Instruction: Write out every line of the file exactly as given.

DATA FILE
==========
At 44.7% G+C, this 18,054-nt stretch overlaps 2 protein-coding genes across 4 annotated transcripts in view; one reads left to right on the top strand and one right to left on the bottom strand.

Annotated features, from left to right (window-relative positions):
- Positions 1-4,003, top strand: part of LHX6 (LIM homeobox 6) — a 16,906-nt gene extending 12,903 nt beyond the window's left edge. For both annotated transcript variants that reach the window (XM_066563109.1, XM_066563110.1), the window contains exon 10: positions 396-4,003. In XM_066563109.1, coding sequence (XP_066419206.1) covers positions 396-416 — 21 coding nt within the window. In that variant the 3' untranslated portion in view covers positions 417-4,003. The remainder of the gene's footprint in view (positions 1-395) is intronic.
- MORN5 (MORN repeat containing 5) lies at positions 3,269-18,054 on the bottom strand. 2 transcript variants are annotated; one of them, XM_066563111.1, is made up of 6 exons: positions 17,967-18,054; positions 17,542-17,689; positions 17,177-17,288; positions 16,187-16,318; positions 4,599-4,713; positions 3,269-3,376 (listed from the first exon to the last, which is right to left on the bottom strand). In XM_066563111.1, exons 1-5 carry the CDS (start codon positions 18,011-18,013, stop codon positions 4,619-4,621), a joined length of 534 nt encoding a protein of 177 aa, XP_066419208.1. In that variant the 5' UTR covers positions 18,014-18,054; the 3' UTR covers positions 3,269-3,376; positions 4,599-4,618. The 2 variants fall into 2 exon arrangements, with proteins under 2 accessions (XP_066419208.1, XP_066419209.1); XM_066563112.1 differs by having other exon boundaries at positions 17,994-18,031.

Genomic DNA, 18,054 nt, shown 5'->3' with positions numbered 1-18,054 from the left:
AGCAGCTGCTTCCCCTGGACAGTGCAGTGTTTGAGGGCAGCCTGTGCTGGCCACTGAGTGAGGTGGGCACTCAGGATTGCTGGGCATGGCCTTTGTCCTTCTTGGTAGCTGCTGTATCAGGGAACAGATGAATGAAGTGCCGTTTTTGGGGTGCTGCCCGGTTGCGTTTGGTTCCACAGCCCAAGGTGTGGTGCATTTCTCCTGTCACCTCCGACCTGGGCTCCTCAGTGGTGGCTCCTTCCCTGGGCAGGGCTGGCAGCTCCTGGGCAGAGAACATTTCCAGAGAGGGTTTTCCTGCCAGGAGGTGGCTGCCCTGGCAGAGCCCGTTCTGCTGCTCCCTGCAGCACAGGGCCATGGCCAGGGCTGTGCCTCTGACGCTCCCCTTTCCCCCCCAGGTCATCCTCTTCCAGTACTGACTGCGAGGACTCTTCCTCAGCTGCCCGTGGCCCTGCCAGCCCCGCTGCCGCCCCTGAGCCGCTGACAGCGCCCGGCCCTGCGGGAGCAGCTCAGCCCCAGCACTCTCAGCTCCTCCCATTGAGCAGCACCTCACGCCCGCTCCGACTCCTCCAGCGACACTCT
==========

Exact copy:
At 44.7% G+C, this 18,054-nt stretch overlaps 2 protein-coding genes across 4 annotated transcripts in view; one reads left to right on the top strand and one right to left on the bottom strand.

Annotated features, from left to right (window-relative positions):
- Positions 1-4,003, top strand: part of LHX6 (LIM homeobox 6) — a 16,906-nt gene extending 12,903 nt beyond the window's left edge. For both annotated transcript variants that reach the window (XM_066563109.1, XM_066563110.1), the window contains exon 10: positions 396-4,003. In XM_066563109.1, coding sequence (XP_066419206.1) covers positions 396-416 — 21 coding nt within the window. In that variant the 3' untranslated portion in view covers positions 417-4,003. The remainder of the gene's footprint in view (positions 1-395) is intronic.
- MORN5 (MORN repeat containing 5) lies at positions 3,269-18,054 on the bottom strand. 2 transcript variants are annotated; one of them, XM_066563111.1, is made up of 6 exons: positions 17,967-18,054; positions 17,542-17,689; positions 17,177-17,288; positions 16,187-16,318; positions 4,599-4,713; positions 3,269-3,376 (listed from the first exon to the last, which is right to left on the bottom strand). In XM_066563111.1, exons 1-5 carry the CDS (start codon positions 18,011-18,013, stop codon positions 4,619-4,621), a joined length of 534 nt encoding a protein of 177 aa, XP_066419208.1. In that variant the 5' UTR covers positions 18,014-18,054; the 3' UTR covers positions 3,269-3,376; positions 4,599-4,618. The 2 variants fall into 2 exon arrangements, with proteins under 2 accessions (XP_066419208.1, XP_066419209.1); XM_066563112.1 differs by having other exon boundaries at positions 17,994-18,031.

Genomic DNA, 18,054 nt, shown 5'->3' with positions numbered 1-18,054 from the left:
AGCAGCTGCTTCCCCTGGACAGTGCAGTGTTTGAGGGCAGCCTGTGCTGGCCACTGAGTGAGGTGGGCACTCAGGATTGCTGGGCATGGCCTTTGTCCTTCTTGGTAGCTGCTGTATCAGGGAACAGATGAATGAAGTGCCGTTTTTGGGGTGCTGCCCGGTTGCGTTTGGTTCCACAGCCCAAGGTGTGGTGCATTTCTCCTGTCACCTCCGACCTGGGCTCCTCAGTGGTGGCTCCTTCCCTGGGCAGGGCTGGCAGCTCCTGGGCAGAGAACATTTCCAGAGAGGGTTTTCCTGCCAGGAGGTGGCTGCCCTGGCAGAGCCCGTTCTGCTGCTCCCTGCAGCACAGGGCCATGGCCAGGGCTGTGCCTCTGACGCTCCCCTTTCCCCCCCAGGTCATCCTCTTCCAGTACTGACTGCGAGGACTCTTCCTCAGCTGCCCGTGGCCCTGCCAGCCCCGCTGCCGCCCCTGAGCCGCTGACAGCGCCCGGCCCTGCGGGAGCAGCTCAGCCCCAGCACTCTCAGCTCCTCCCATTGAGCAGCACCTCACGCCCGCTCCGACTCCTCCAGCGACACTCT